HP/Agilent 53131A, 53132A, 53181A Channel 3 Guide

This guide, will attempt to answer a couple of questions regarding the different channel 3 options on the market and their compatibility with the counters in this series.

The optional channel on the HP/Agilent 53131A series, which are some of the best frequency counters you can get, allows you to measure frequencies in the GHz range (originally, up to 1.5 GHz, 3 GHz, 5 GHz and 12.4 GHz).

Now there are several aftermarket options available that offer various degrees of performance, quality and compatibility, but unfortunately, they cannot be fitted on all frequency counter models, so not all options are interchangeable.

 

How many counter and option board combinations are there?

There are four different counter configurations, that differ both in hardware and firmware, and there are two types of original 3rd channel boards, that each work with two counter configurations:

  1. The 3 GHz option, which works with 1.5 GHz and 3 GHz counters.
  2. The 12.4 GHz option, which works with 5 GHz and 12.4 GHz counters.

The frequency counters configured for 1.5 GHz, 5 GHz and 12.4 GHz options, have this value specified on the front panel, both on the window of the display and next to the 3rd channel connector, while the 3 GHz variants can have it specified or not.

The 1.5 GHz option was only available on the 53181A.

 

Which aftermarket options work with which counters?

Like mentioned earlier, there are many aftermarket options available, that offer various degrees of quality, performance and compatibility.

At this time, almost all of them are for the 1.5 GHz and 3 GHz counter configurations, which make up the majority of frequency counters. That includes the Cojotech 3 GHz and 8 GHz options.

Cojotech also offers a variant of the 8 GHz option that is compatible with 5 GHz and 12 GHz frequency counters (the HPO-080-E).

For a comprehensive list of all the available Cojotech options, please see the selection guide.

 

What happens if I install a 3 GHz option on a 1.5 GHz counter, or a compatbile 8 GHz option, on a 5 GHz counter?

You get to measure up to 1.5 GHz or 5 GHz as per your counter’s configuration. The maximum frequency will be limited by the counter.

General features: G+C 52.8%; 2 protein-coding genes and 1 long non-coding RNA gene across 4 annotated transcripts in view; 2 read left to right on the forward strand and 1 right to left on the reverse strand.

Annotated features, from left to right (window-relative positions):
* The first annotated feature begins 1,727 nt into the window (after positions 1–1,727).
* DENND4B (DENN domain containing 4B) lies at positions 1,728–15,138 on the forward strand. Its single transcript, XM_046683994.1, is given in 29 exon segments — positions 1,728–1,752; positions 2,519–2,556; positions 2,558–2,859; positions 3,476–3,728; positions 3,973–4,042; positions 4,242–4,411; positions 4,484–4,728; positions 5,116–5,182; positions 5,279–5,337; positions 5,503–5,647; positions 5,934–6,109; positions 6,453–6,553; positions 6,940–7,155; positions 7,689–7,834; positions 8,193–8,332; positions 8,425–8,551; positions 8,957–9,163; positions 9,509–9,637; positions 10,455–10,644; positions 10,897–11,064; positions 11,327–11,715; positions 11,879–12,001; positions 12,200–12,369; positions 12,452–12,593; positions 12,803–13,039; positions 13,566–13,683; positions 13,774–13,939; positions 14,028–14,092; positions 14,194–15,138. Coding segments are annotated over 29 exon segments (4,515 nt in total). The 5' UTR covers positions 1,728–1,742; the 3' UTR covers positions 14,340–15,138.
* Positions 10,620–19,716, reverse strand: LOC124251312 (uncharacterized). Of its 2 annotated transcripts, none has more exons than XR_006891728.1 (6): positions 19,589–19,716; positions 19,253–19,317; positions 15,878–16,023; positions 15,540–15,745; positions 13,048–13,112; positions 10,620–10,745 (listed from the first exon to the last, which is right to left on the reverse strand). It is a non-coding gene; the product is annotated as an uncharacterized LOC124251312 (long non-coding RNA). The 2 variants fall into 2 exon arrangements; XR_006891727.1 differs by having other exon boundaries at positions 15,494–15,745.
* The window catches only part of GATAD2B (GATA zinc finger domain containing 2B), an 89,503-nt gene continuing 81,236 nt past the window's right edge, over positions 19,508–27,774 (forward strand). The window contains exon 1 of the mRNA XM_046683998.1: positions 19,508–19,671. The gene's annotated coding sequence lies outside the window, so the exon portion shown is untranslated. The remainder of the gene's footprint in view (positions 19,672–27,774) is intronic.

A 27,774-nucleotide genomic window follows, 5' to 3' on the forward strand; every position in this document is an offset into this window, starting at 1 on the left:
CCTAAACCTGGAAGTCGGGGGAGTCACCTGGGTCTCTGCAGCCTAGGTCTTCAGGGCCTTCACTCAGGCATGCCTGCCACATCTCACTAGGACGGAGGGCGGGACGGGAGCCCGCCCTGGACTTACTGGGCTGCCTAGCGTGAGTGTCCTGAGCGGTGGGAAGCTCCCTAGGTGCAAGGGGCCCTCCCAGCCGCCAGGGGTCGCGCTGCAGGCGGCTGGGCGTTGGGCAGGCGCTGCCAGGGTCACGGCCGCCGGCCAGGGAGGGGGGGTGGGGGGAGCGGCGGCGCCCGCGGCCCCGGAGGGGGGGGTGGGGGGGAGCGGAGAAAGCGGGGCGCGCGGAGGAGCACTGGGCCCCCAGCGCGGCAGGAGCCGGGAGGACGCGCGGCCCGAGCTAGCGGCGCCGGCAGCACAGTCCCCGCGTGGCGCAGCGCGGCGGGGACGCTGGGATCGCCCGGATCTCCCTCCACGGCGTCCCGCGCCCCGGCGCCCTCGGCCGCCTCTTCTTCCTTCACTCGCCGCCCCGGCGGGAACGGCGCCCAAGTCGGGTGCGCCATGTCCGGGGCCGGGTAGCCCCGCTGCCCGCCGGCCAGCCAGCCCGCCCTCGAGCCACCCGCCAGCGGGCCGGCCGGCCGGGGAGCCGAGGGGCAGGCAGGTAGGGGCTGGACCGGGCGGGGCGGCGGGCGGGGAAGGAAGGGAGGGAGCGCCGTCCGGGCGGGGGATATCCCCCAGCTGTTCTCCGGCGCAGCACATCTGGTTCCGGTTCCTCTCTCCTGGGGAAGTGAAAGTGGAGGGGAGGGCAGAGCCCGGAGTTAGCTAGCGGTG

What is the difference between the various options?

The original 3 GHz board comes with a BNC connector, while the 12.4 GHz one comes with an N-type connector. Other notable differences are that the 3 GHz board has a minimum specified input frequency of 100 MHz, while the 12.4 GHz one has a minimum of 200 MHz. Sensitivity wise, they’re almost the same.

In the aftermarket corner, you have more variety, with boards covering 2.7, 3, 4 and 8 GHz, but most of them are very loosely specified, the amount of QA they go through is uncertain and they come with no warranty, which often backfires, because many of them have no input protection.

This is where the Cojotech options come into play. The Cojotech HPO-030 and HPO-080, offer better sensitivity than all the other ones available at this moment (including the originals), they have a well defined specification, and every board goes through an extensive testing procedure that verifies if the specification is met as well as the correct operation of the board. On top of that, they come with a 2-year warranty and the right to return them within 30 days if you don’t like them.

 

Is BNC good enough for an 8 GHz option?

Yes and no. They’re relatively ok up to 5-6 GHz, but after that the insertion loss increases a lot, which in turn degrades the rated sensitivity of the prescaler. It won’t completely ruin it, but it won’t be what you see in the datasheet either. On the other hand you get the benefit of having a BNC connector, which is extremely common and useful.

 

Any other gotchas?

Yes.

If improperly designed or manufactured they can start to oscillate, often outside of the 3 GHz bandwidth and usually at the full power of the gain stage. That signal won’t be stopped by the chassis of your counter, nor by the little on-board shield that is present on some of the boards, and it will radiate in your lab and into your experiments. The exception is made by a few Chinese designs which don’t have any gain (or input protection for that matter).


 

Conclusion

I hope this has shed some light on what is available to you and what to look for. In any case, when you take your pick, keep in mind that you are in the market for a very wide band and high dynamic range RF device.